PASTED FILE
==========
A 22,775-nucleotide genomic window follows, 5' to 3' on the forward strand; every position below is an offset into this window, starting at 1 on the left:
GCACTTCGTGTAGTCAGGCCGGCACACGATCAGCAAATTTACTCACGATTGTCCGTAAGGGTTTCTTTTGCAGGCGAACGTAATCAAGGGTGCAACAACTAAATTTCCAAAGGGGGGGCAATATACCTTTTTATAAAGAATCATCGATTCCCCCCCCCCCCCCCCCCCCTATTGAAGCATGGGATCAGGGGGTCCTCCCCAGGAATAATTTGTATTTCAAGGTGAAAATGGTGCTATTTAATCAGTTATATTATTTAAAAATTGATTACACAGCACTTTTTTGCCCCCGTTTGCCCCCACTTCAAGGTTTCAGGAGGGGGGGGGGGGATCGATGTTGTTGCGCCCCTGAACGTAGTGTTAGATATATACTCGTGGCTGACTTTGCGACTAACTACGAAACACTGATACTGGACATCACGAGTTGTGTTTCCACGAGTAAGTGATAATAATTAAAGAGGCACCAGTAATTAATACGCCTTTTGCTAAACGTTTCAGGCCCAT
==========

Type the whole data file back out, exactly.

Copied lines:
A 22,775-nucleotide genomic window follows, 5' to 3' on the forward strand; every position below is an offset into this window, starting at 1 on the left:
GCACTTCGTGTAGTCAGGCCGGCACACGATCAGCAAATTTACTCACGATTGTCCGTAAGGGTTTCTTTTGCAGGCGAACGTAATCAAGGGTGCAACAACTAAATTTCCAAAGGGGGGGCAATATACCTTTTTATAAAGAATCATCGATTCCCCCCCCCCCCCCCCCCCCTATTGAAGCATGGGATCAGGGGGTCCTCCCCAGGAATAATTTGTATTTCAAGGTGAAAATGGTGCTATTTAATCAGTTATATTATTTAAAAATTGATTACACAGCACTTTTTTGCCCCCGTTTGCCCCCACTTCAAGGTTTCAGGAGGGGGGGGGGGGATCGATGTTGTTGCGCCCCTGAACGTAGTGTTAGATATATACTCGTGGCTGACTTTGCGACTAACTACGAAACACTGATACTGGACATCACGAGTTGTGTTTCCACGAGTAAGTGATAATAATTAAAGAGGCACCAGTAATTAATACGCCTTTTGCTAAACGTTTCAGGCCCAT